Electrified processes have the potential to be much more flexible than conventional fossil fuel-driven processes. This can reduce the cost of chemical production by allowing producers to shift electricity consumption to times when the cost of electricity is low. “Process flexibility is particularly impactful during stressed power grid conditions and can help better accommodate renewable generation resources, which are intermittent and are often poorly correlated with daily power grid cycles,” says Yury Dvorkin, an associate research professor at the Johns Hopkins Ralph O’Connor Sustainable Energy Institute. “It’s beneficial for potential adopters because it can help them avoid consuming electricity during high-price periods.”
Dvorkin adds that some intermediate energy carriers, such as hydrogen, can potentially be used as highly efficient energy storage for day-to-day operations and as long-term energy storage. This would help support the power grid during extreme events when traditional and renewable generators may be unavailable. “The application of long-duration storage is of particular interest as this is a key enabler of a low-emissions society, yet not wide-spread beyond pumped hydro units,” he says. “However, as we envision electrified chemical manufacturing, it is important to ensure that the supplied electricity is sourced from low-emission generators to prevent emissions leakages from the chemical to power sector.”
The next two pathways introduced—utilizing electrochemistry and plasma—are less technologically mature but have the potential to replace energy- and carbon-intensive thermochemical processes currently used in the industry. By adopting electrochemical processes or plasma-driven reactions instead, chemical transformations can occur at lower temperatures and pressures, potentially enhancing efficiency. “These reaction pathways also have the potential to enable more flexible, grid responsive plants and the deployment of modular manufacturing plants that leverage distributed chemical feedstocks such as biomass waste—further enhancing sustainability in chemical manufacturing,” says Miguel Modestino, the director of the Sustainable Engineering Initiative at the New York University Tandon School of Engineering.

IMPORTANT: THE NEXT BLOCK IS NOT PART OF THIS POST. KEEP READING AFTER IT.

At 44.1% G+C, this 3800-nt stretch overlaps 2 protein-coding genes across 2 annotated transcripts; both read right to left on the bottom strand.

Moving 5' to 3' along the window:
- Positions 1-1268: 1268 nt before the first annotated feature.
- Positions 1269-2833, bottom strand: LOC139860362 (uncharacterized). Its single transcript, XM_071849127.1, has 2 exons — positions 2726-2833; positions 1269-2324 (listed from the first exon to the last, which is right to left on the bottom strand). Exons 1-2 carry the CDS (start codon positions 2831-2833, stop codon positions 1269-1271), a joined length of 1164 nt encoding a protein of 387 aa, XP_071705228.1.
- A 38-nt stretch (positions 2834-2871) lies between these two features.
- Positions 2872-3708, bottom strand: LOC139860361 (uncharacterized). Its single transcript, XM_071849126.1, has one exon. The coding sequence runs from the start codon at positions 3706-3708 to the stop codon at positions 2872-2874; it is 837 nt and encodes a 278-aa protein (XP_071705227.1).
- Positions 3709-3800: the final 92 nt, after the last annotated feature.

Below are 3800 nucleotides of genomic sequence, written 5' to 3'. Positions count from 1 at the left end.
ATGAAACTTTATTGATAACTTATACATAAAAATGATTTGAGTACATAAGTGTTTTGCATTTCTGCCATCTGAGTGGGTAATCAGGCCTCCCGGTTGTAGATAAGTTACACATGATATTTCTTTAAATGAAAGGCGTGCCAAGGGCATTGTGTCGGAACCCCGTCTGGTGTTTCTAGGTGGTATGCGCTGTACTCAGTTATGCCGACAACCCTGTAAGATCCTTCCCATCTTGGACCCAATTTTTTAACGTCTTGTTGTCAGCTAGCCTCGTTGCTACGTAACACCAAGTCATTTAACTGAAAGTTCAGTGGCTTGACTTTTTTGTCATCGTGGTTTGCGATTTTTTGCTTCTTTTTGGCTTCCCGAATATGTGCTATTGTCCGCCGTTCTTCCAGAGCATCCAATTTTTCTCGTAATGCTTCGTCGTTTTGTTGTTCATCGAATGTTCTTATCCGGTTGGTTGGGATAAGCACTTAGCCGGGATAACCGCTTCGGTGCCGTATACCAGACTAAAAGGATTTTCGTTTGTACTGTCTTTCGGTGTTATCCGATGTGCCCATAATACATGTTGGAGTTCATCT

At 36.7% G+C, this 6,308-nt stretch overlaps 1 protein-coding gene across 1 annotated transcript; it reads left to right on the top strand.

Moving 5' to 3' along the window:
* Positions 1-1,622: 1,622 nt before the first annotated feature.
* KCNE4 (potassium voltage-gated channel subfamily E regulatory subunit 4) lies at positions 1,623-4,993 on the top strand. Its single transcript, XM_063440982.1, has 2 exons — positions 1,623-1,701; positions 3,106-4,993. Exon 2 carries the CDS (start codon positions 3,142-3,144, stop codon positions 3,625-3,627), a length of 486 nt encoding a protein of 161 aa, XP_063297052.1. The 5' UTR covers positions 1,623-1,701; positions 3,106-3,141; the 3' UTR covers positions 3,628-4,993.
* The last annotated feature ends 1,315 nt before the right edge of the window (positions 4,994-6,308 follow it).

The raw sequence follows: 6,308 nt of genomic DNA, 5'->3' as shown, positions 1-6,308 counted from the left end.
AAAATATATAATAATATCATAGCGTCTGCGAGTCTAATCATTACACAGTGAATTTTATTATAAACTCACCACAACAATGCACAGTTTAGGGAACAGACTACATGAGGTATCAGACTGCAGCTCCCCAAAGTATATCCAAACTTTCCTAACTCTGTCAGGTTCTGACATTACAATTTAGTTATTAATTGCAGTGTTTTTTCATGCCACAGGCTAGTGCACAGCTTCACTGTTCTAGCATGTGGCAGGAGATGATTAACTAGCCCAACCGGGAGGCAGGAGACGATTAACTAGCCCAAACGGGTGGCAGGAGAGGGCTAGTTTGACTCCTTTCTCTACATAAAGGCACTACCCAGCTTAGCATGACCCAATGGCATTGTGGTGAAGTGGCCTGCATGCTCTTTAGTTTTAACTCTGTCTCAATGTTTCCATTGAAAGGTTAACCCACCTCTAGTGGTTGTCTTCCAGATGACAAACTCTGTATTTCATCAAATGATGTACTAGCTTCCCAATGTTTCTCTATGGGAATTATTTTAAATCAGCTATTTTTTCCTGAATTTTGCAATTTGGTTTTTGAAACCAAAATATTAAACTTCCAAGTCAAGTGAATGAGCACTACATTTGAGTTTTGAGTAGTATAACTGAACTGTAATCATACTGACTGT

A large barrier to deep decarbonization of chemical manufacturing relates to its complex, multi-product nature. But, according to the researchers, each of these electricity-driven pathways supports chemical industry decarbonization for various feedstock choices and end-of-life disposal decisions. Each should be evaluated in comprehensive techno-economic and environmental life cycle assessments to weigh trade-offs and establish suitable cost and performance metrics.
Regardless of the pathway chosen, the researchers stress the need for active research and development and deployment of these technologies. They also emphasize the importance of workforce training and development running in parallel to technology development. As André Taylor, the director of DC-MUSE, explains, “There is a healthy skepticism in the industry regarding electrification and adoption of these technologies, as it involves processing chemicals in a new way.” The workforce at different levels of the industry hasn’t necessarily been exposed to ideas related to the grid, electrochemistry, or plasma. The researchers say that workforce training at all levels will help build greater confidence in these different solutions and support customer-driven industry adoption.
“There’s no silver bullet, which is kind of the standard line with all climate change solutions,” says Mallapragada. “Each option has pros and cons, as well as unique advantages. But being aware of the portfolio of options in which you can use electricity allows us to have a better chance of success and of reducing emissions—and doing so in a way that supports grid decarbonization.”